43. avatar
    aarrgghh December 29, 2009 at 7:27 am #

    dick whitman swings and misses:

    Previous Obama personal narratives indicate he was living and attending school in Indonesia as Barry Soetoro, Indonesian National, from 1966 to 1971.

    Now we know he as attending public school in Hawaii as “Barry” in 1969.

    i lived and went to school in massachusetts. my going to summer school in new york during the same period doesn’t cast doubt on that, nor does it change anything about my eligibility to run for president, which was my original question …

  44. avatar
    JohnC (not John) December 29, 2009 at 10:15 am #

    Scientist: JohnC (not John)-While I agree with most of your post, I disagree regarding Congress defining terms in the Constitution. When it comes to matters of Presidential eligibility Congress has complete and sole discretion to decide whether the candidate selected by the voters and the Electoral College is qualified. As such they must interpret the meaning of various terms, including “natural born citizen”. Their decision is final. A similar situation arises with regard to impeachment. Congress and Congress alone decides whether the acts in question constitute “high crimes and misdemeanors”. In this also, their determination is final.

    Congress may interpret the term “natural born citizen,” but in the end, the Supreme Court’s call is theoretically final. Of course, for all practical purposes, the Court may likely never make such a call, because standing and political question doctrines effectively bar virtually any NBC case from making its way to the Court.

  45. avatar
    JohnC (not John) December 29, 2009 at 10:25 am #

    “As described in the article, there are those that deny that President Obama is a citizen at all.”

    From my experience, those who deny Obama is a citizen do so because they claim he was born in Kenya, and that Obama’s mother was statutorily unable to transmit her citizenship to her son as an unwed 18-year-old mother. Others argue that he lost his citizenship because he was adopted by an Indonesian in Indonesia. I have not yet come across anyone claiming that a person born in the United States is not even a citizen at birth.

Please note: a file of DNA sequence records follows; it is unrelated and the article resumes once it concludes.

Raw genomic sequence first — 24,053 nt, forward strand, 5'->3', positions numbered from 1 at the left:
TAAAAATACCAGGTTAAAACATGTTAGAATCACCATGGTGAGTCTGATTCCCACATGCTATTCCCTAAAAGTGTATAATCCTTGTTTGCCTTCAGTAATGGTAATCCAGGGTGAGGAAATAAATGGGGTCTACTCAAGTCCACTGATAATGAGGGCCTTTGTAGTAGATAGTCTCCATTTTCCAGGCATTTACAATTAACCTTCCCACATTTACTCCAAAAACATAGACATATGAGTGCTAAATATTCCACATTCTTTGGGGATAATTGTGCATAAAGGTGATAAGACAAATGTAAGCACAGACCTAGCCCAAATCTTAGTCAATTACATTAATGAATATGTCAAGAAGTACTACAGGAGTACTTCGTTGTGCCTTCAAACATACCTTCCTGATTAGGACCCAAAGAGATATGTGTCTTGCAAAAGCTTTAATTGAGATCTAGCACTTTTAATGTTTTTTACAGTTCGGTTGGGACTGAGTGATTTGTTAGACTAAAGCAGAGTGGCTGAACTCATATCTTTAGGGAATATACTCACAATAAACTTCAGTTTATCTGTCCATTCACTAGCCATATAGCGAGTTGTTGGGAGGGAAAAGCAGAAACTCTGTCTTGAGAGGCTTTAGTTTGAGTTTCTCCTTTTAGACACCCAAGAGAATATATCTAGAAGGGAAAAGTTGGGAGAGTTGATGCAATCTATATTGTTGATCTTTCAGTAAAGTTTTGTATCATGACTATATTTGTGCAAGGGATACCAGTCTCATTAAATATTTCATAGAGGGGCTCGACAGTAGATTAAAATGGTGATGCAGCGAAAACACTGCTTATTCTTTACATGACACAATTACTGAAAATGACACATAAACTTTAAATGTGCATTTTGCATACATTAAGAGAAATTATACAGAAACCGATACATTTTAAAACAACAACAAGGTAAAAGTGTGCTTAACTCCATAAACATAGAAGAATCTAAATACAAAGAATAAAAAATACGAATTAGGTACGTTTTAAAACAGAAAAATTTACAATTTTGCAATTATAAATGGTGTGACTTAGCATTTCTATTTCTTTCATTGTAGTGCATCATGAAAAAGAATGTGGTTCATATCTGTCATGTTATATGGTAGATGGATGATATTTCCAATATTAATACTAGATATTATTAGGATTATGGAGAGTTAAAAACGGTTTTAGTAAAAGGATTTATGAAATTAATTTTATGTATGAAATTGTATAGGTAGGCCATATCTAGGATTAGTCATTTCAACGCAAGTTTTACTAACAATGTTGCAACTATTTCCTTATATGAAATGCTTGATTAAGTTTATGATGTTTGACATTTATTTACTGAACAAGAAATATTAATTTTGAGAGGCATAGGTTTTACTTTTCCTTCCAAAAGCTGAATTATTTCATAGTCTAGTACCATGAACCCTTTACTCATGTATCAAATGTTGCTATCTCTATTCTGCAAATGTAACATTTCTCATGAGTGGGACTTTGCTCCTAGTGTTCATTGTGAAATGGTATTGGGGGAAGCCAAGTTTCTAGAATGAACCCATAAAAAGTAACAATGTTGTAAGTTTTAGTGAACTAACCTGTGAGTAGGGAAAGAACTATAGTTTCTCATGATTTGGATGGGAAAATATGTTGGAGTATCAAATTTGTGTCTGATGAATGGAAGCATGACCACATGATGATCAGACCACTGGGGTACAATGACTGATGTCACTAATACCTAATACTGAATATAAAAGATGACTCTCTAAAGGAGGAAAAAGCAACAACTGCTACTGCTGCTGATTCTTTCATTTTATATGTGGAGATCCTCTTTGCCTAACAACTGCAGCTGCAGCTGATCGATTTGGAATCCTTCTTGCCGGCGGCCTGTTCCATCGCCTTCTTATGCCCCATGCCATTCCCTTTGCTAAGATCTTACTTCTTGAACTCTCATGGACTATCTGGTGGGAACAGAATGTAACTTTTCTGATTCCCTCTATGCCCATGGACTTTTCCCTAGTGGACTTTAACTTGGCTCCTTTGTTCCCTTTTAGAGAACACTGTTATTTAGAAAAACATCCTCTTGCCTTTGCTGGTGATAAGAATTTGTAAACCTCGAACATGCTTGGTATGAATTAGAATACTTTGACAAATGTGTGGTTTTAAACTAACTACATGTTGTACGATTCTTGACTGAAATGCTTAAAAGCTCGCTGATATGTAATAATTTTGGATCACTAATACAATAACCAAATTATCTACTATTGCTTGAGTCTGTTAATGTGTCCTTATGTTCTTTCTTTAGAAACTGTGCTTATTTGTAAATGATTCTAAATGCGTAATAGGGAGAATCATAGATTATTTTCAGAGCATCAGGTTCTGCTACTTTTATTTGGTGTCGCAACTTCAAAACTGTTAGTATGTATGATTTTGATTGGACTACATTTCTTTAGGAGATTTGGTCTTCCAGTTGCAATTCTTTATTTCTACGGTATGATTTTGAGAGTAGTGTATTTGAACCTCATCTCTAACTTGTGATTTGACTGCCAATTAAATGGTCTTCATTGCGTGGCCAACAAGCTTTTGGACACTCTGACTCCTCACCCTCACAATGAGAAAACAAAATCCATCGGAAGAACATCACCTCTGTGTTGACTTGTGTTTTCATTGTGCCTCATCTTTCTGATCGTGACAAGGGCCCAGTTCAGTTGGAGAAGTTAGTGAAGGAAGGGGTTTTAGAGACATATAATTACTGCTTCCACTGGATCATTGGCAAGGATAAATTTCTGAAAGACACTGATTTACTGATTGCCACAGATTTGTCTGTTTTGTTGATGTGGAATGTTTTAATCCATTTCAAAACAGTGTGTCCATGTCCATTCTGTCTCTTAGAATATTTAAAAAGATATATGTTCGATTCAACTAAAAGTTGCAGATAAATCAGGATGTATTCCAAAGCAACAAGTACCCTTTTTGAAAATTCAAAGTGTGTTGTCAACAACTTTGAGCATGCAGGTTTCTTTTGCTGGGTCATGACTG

“Second, if the common law definition of natural born citizen is “born as a citizen” as some say, then this law very specifically makes Barack Obama a natural born citizen, whether US v Wong was decided wrong or not.”

    The common law definition of NBC will only have any effective relevance if the Court decides that is the common law definition. Otherwise, it is merely an argument to present to the Court to maintain or change its position. After all, it is the Court’s prerogative to “say what the law is.”

    “I say that it is a fundamental error to conflate the definition of a natural born citizen with the qualifications to be a natural born citizen.”

    I am in complete agreement. It is one thing to say that, as a concept, NBC means “citizen by birth.” It is quite another thing to define who in fact is a citizen by birth in the first place. While the Congress does not have the power to do the former, it most certainly has the right to do the latter (within the confines of the Fourteenth Amendment, of course).

  46. avatar
    Dick Whitman December 29, 2009 at 10:59 am #

    I’m going to go way out on a limb and state that I think the Sheriff would find Obama’s sudden change in personal narrative suspicious and in need of further investigation.

    I don’t know. Maybe a phone call to the U.S State Department? Or, better yet, a request for Obama’s 3rd grade school record to compare with his Indonesian 2nd grade school record.

    How about it, Sheriff?

  47. avatar
    Scientist December 29, 2009 at 11:10 am #

    JohnC (not John)-I maintain that the Supreme Court lacks even the theoretical ability to overrule Congress on matters relating to Presidential qualifications (or impeachment. However, I suppose we are arguing a distinction without a difference. The bottom line is that all court challenges became moot on January 20.

  48. avatar
    SFJeff December 29, 2009 at 1:47 pm #

    Even if the President misled everyone about his elementary school locations(which there is no evidence he has done) that would not change his eligibility or be an impeachable offense.

    For instance- I never really cared where George Bush went to third grade- it just wasn’t relevant.

  49. avatar
    Dr. Conspiracy December 29, 2009 at 3:02 pm #